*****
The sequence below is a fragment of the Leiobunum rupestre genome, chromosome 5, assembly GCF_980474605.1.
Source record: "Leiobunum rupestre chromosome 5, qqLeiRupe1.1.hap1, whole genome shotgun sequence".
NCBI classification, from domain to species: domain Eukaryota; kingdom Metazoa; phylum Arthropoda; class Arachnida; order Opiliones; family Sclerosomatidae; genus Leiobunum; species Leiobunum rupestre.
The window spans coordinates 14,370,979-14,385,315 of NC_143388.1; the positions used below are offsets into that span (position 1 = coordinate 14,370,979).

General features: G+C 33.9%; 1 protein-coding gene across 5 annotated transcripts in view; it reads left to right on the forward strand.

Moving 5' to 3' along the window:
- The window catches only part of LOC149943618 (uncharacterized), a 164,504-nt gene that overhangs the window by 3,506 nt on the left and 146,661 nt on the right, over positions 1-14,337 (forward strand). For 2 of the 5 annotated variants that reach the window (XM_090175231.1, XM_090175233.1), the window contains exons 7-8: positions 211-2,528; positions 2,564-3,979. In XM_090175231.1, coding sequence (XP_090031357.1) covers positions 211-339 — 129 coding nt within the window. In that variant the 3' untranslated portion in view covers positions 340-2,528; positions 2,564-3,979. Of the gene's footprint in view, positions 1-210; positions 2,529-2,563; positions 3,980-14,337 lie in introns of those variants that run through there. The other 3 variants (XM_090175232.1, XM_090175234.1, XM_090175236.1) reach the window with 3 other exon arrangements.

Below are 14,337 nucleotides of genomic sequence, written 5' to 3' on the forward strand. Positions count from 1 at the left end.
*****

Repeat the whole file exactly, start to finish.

The sequence below is a fragment of the Leiobunum rupestre genome, chromosome 5, assembly GCF_980474605.1.
Source record: "Leiobunum rupestre chromosome 5, qqLeiRupe1.1.hap1, whole genome shotgun sequence".
NCBI classification, from domain to species: domain Eukaryota; kingdom Metazoa; phylum Arthropoda; class Arachnida; order Opiliones; family Sclerosomatidae; genus Leiobunum; species Leiobunum rupestre.
The window spans coordinates 14,370,979-14,385,315 of NC_143388.1; the positions used below are offsets into that span (position 1 = coordinate 14,370,979).

General features: G+C 33.9%; 1 protein-coding gene across 5 annotated transcripts in view; it reads left to right on the forward strand.

Moving 5' to 3' along the window:
- The window catches only part of LOC149943618 (uncharacterized), a 164,504-nt gene that overhangs the window by 3,506 nt on the left and 146,661 nt on the right, over positions 1-14,337 (forward strand). For 2 of the 5 annotated variants that reach the window (XM_090175231.1, XM_090175233.1), the window contains exons 7-8: positions 211-2,528; positions 2,564-3,979. In XM_090175231.1, coding sequence (XP_090031357.1) covers positions 211-339 — 129 coding nt within the window. In that variant the 3' untranslated portion in view covers positions 340-2,528; positions 2,564-3,979. Of the gene's footprint in view, positions 1-210; positions 2,529-2,563; positions 3,980-14,337 lie in introns of those variants that run through there. The other 3 variants (XM_090175232.1, XM_090175234.1, XM_090175236.1) reach the window with 3 other exon arrangements.

Below are 14,337 nucleotides of genomic sequence, written 5' to 3' on the forward strand. Positions count from 1 at the left end.